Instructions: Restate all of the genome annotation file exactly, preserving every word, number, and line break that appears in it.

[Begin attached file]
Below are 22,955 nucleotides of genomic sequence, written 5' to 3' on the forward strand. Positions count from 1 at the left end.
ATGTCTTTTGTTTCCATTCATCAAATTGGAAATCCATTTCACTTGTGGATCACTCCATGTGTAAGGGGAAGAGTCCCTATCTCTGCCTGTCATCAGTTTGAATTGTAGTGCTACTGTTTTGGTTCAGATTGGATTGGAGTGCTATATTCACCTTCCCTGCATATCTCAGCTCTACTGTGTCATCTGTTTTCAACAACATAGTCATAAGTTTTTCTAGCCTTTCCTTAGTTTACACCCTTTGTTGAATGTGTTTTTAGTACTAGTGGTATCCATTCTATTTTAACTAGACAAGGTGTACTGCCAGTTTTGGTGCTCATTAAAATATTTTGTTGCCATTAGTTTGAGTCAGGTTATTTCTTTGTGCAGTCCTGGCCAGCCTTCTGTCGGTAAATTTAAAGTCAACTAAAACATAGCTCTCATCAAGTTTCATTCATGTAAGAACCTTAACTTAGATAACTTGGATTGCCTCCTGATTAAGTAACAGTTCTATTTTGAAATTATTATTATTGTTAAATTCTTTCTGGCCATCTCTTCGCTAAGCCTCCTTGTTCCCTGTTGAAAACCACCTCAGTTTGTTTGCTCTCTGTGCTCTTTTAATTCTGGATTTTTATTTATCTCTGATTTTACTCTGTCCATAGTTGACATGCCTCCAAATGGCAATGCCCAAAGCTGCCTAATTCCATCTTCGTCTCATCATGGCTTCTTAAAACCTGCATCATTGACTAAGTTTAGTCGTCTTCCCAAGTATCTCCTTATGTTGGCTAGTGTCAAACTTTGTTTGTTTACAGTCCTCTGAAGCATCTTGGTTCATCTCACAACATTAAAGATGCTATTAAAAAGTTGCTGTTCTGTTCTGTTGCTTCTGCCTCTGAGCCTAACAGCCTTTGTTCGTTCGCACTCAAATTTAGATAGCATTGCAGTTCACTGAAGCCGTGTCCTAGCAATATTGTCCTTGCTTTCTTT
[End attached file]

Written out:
Below are 22,955 nucleotides of genomic sequence, written 5' to 3' on the forward strand. Positions count from 1 at the left end.
ATGTCTTTTGTTTCCATTCATCAAATTGGAAATCCATTTCACTTGTGGATCACTCCATGTGTAAGGGGAAGAGTCCCTATCTCTGCCTGTCATCAGTTTGAATTGTAGTGCTACTGTTTTGGTTCAGATTGGATTGGAGTGCTATATTCACCTTCCCTGCATATCTCAGCTCTACTGTGTCATCTGTTTTCAACAACATAGTCATAAGTTTTTCTAGCCTTTCCTTAGTTTACACCCTTTGTTGAATGTGTTTTTAGTACTAGTGGTATCCATTCTATTTTAACTAGACAAGGTGTACTGCCAGTTTTGGTGCTCATTAAAATATTTTGTTGCCATTAGTTTGAGTCAGGTTATTTCTTTGTGCAGTCCTGGCCAGCCTTCTGTCGGTAAATTTAAAGTCAACTAAAACATAGCTCTCATCAAGTTTCATTCATGTAAGAACCTTAACTTAGATAACTTGGATTGCCTCCTGATTAAGTAACAGTTCTATTTTGAAATTATTATTATTGTTAAATTCTTTCTGGCCATCTCTTCGCTAAGCCTCCTTGTTCCCTGTTGAAAACCACCTCAGTTTGTTTGCTCTCTGTGCTCTTTTAATTCTGGATTTTTATTTATCTCTGATTTTACTCTGTCCATAGTTGACATGCCTCCAAATGGCAATGCCCAAAGCTGCCTAATTCCATCTTCGTCTCATCATGGCTTCTTAAAACCTGCATCATTGACTAAGTTTAGTCGTCTTCCCAAGTATCTCCTTATGTTGGCTAGTGTCAAACTTTGTTTGTTTACAGTCCTCTGAAGCATCTTGGTTCATCTCACAACATTAAAGATGCTATTAAAAAGTTGCTGTTCTGTTCTGTTGCTTCTGCCTCTGAGCCTAACAGCCTTTGTTCGTTCGCACTCAAATTTAGATAGCATTGCAGTTCACTGAAGCCGTGTCCTAGCAATATTGTCCTTGCTTTCTTT